It is hard to believe that it was almost ten years ago I witnessed a CNC router in action for the very first time. I was fascinated and simply had to have one! Although I had been in the creative end of the three dimensional sign business for most of my life I didn't really know what I would do with one of these machines - but I just knew it could do fantastic stuff.

Along with the CNC router I discovered the wonderful material called Precision Board and the glues, primers and other companion products they offer. Since then we have gone through many tons of the material using it in most signs and projects we tackle. This journal will chronicle our many adventures both past, present and future. I'll talk from the perspective of someone who pushes these products to the creative limit on a daily basis. I'll be adding to the stories two or three times each week. -dan

Monday, July 4, 2011

Sign Magic Workshop samples - Part two

Back when I started with my MultiCam and EnRoute my first project was a whole alphabet of letters. Each letter sample was in a different style and featured a different texture. The project was not for a customer - but for myself. The purpose was many fold. Making 26 different letters would force me to be creative. It would make me think. It would teach me exactly how to create textures in EnRoute. Twenty six different projects would of course teach me how to run this seemingly impossibly complicated machine. The samples would allow me to experiment with various paints and color combinations. And the samples would look good on the wall, hopefully enticing prospective customers to want some of what they saw on their signs. The samples did all that and more.

In our workshops this is the type of project we learn on. I show, step by step just how it is done. Then I guide each student through the process. And then we go out in the shop and practice painting the samples. What took me months to figure out we seek to squeeze into three days. In six short weeks the first of the Sign Magic Workshops will start in mid-August at MultiCam in Toronto, Ontario, Canada.  Next, during the first week of September I will be jetting off to Kiev, Ukraine. Then at the end of September I am back here in my studio to host our eleventh Sign Magic Workshop. A week later we will host our first Sculpting Magic Workshop that will feature methods and materials like we are using at the Fox & Hounds pub. In the first week of November we are heading to MultiCam, Orlando, Florida for a Sign Magic Workshop there. It promises to be a busy summer/fall!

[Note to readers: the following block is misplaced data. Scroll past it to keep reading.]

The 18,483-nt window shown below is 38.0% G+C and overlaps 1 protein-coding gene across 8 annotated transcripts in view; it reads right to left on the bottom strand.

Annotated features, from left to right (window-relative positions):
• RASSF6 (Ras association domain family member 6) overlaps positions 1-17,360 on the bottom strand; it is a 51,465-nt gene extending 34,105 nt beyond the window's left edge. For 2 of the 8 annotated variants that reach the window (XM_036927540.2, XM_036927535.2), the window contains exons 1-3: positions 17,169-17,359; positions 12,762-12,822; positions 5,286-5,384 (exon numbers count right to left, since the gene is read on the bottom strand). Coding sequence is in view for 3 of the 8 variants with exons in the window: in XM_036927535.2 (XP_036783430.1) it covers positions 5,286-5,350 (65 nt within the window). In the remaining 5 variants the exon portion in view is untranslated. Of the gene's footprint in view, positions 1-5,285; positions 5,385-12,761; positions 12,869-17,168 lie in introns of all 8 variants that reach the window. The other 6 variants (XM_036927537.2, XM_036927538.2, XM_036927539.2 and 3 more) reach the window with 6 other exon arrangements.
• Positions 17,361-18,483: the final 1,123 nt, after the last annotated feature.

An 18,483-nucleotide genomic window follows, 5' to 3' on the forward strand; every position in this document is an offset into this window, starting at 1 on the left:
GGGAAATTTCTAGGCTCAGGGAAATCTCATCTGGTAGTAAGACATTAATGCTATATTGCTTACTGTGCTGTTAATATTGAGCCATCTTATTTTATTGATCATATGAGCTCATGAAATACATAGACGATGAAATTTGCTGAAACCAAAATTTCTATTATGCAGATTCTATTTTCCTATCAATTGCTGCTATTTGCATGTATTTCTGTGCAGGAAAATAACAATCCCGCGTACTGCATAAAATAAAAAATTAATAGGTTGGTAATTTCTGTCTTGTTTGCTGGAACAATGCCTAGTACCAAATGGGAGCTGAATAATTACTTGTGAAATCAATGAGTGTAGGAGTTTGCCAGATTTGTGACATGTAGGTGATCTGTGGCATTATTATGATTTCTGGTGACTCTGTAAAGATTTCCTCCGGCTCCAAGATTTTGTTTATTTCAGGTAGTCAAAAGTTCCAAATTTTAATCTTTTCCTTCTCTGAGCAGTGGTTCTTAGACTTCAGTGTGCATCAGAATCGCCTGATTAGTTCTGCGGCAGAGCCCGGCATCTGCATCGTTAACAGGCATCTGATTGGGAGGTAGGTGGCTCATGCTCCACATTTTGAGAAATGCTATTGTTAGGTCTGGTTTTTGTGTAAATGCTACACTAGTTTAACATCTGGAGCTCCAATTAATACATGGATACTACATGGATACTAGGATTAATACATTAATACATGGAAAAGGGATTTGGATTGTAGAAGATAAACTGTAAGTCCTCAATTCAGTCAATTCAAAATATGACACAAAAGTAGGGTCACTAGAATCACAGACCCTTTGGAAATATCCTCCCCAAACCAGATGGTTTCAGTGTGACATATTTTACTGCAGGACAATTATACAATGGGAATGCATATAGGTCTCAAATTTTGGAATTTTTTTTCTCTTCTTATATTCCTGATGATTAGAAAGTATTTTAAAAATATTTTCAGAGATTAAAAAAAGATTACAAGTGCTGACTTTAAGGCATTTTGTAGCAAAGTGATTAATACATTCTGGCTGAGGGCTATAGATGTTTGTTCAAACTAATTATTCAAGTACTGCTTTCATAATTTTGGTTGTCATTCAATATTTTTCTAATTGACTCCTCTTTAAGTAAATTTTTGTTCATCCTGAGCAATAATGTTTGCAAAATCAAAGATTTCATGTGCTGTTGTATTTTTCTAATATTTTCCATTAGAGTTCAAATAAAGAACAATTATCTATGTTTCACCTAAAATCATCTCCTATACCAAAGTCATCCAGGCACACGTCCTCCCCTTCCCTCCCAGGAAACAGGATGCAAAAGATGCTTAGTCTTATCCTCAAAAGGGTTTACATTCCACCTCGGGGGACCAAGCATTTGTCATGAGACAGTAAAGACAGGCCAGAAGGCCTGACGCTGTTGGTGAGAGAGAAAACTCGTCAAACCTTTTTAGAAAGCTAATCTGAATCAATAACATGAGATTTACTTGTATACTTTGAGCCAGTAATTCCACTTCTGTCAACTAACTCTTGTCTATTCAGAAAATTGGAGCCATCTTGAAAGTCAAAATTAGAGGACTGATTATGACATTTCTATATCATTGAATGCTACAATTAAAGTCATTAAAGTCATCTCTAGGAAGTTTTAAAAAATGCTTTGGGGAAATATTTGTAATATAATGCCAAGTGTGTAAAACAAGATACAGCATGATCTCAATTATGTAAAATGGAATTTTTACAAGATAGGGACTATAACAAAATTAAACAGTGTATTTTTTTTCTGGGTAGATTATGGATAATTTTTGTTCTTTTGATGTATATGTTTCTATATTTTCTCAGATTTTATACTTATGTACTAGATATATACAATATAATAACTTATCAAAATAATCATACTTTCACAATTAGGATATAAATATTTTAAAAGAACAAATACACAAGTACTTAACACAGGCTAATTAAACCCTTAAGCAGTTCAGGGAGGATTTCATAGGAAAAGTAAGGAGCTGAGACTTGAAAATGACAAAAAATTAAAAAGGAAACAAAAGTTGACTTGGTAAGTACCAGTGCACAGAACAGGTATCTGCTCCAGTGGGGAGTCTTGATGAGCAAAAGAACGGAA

But back to the subject at hand... the letter 'S' on a piece of 'driftwood'.  We will be using the driftwood bitmap texture from my TEXTURE MAGIC collection. The vectors were first, traced by hand over the driftwood bitmap texture. The letter 'S' was also traced freehand, purposely making it jagged, somewhat similar the Pirates of the Caribbean font. I then created an offset border vector around it. Like the last letter sample the file would be about 7.5" square and 1" thick.

I selected the outside 'wood' vector and used the dome tool to create a shallow relief about .3" thick on the sides. Because of the irregular shape it creates some funky creases, but since this will be a piece of rough driftwood it does not matter.

I then imported the driftwood bitmap and laid it over the relief. Selecting both the lights up the apply bitmap to relief button. I entered a value of 0.2" and then hit apply. When I rendered it the file looked like this in the top view.

Then I used the 'edit the relief tool'. The tool icon looks like a brush. I used the round brush and quickly drew in from each side along the deepest creases. This instantly carves into the surface, leaving the grain intact. It is pure magic! When I was happy I hit reply, making my changes permanent.

Then it was time to add the 'S'. I created a flat relief with the 'S' border first, then drew a round vector around it. I would use this vector to modify the relief using the dome tool. This would shape it to match the top of the driftwood which was also rounded. I then used the up/down keys in the front view to position it in relation to the driftwood. Once I was happy I merged it to the driftwood.

Lastly I added the letter 'S' using the bevel relief tool. The base (sides of the letters) goes straight up first ( 0.15" ) and then are angled at about 15 degrees. This makes for a nice looking bevel that is easy to paint.

Then I duplicated the file six times to create the final routing file.

Stay tuned for the next two tutorials in this series...